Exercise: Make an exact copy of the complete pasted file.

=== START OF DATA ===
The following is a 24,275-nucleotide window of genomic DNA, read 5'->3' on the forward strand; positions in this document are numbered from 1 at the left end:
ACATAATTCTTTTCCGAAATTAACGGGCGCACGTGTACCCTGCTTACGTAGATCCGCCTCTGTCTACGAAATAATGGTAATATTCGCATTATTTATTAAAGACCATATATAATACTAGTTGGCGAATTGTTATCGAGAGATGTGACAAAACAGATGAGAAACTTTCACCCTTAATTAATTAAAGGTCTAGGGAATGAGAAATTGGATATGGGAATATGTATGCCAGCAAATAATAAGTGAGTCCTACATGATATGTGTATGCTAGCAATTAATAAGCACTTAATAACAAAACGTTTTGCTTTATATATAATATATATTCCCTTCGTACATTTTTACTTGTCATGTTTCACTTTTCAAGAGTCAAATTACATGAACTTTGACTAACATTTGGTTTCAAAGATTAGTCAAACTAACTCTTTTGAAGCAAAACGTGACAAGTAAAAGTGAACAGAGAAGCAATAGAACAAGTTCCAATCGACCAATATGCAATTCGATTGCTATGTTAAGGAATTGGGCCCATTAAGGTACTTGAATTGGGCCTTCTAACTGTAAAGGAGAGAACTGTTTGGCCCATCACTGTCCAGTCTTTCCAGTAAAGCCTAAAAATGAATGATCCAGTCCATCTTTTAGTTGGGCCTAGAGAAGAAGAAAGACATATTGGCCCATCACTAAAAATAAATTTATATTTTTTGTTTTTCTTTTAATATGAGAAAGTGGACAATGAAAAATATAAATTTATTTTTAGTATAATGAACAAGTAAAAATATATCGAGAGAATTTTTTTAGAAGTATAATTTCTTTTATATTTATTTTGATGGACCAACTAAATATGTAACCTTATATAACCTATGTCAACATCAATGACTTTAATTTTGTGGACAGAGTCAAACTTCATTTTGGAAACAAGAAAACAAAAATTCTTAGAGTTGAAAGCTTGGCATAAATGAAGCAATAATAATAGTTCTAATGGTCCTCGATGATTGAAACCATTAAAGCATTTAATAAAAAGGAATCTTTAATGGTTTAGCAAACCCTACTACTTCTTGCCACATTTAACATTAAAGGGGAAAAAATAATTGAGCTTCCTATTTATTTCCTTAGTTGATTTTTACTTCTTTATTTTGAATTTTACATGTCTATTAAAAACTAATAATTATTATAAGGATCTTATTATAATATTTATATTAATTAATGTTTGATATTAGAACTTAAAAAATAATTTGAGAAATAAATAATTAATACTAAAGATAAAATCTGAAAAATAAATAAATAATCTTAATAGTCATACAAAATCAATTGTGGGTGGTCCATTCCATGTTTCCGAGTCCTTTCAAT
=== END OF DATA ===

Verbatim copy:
The following is a 24,275-nucleotide window of genomic DNA, read 5'->3' on the forward strand; positions in this document are numbered from 1 at the left end:
ACATAATTCTTTTCCGAAATTAACGGGCGCACGTGTACCCTGCTTACGTAGATCCGCCTCTGTCTACGAAATAATGGTAATATTCGCATTATTTATTAAAGACCATATATAATACTAGTTGGCGAATTGTTATCGAGAGATGTGACAAAACAGATGAGAAACTTTCACCCTTAATTAATTAAAGGTCTAGGGAATGAGAAATTGGATATGGGAATATGTATGCCAGCAAATAATAAGTGAGTCCTACATGATATGTGTATGCTAGCAATTAATAAGCACTTAATAACAAAACGTTTTGCTTTATATATAATATATATTCCCTTCGTACATTTTTACTTGTCATGTTTCACTTTTCAAGAGTCAAATTACATGAACTTTGACTAACATTTGGTTTCAAAGATTAGTCAAACTAACTCTTTTGAAGCAAAACGTGACAAGTAAAAGTGAACAGAGAAGCAATAGAACAAGTTCCAATCGACCAATATGCAATTCGATTGCTATGTTAAGGAATTGGGCCCATTAAGGTACTTGAATTGGGCCTTCTAACTGTAAAGGAGAGAACTGTTTGGCCCATCACTGTCCAGTCTTTCCAGTAAAGCCTAAAAATGAATGATCCAGTCCATCTTTTAGTTGGGCCTAGAGAAGAAGAAAGACATATTGGCCCATCACTAAAAATAAATTTATATTTTTTGTTTTTCTTTTAATATGAGAAAGTGGACAATGAAAAATATAAATTTATTTTTAGTATAATGAACAAGTAAAAATATATCGAGAGAATTTTTTTAGAAGTATAATTTCTTTTATATTTATTTTGATGGACCAACTAAATATGTAACCTTATATAACCTATGTCAACATCAATGACTTTAATTTTGTGGACAGAGTCAAACTTCATTTTGGAAACAAGAAAACAAAAATTCTTAGAGTTGAAAGCTTGGCATAAATGAAGCAATAATAATAGTTCTAATGGTCCTCGATGATTGAAACCATTAAAGCATTTAATAAAAAGGAATCTTTAATGGTTTAGCAAACCCTACTACTTCTTGCCACATTTAACATTAAAGGGGAAAAAATAATTGAGCTTCCTATTTATTTCCTTAGTTGATTTTTACTTCTTTATTTTGAATTTTACATGTCTATTAAAAACTAATAATTATTATAAGGATCTTATTATAATATTTATATTAATTAATGTTTGATATTAGAACTTAAAAAATAATTTGAGAAATAAATAATTAATACTAAAGATAAAATCTGAAAAATAAATAAATAATCTTAATAGTCATACAAAATCAATTGTGGGTGGTCCATTCCATGTTTCCGAGTCCTTTCAAT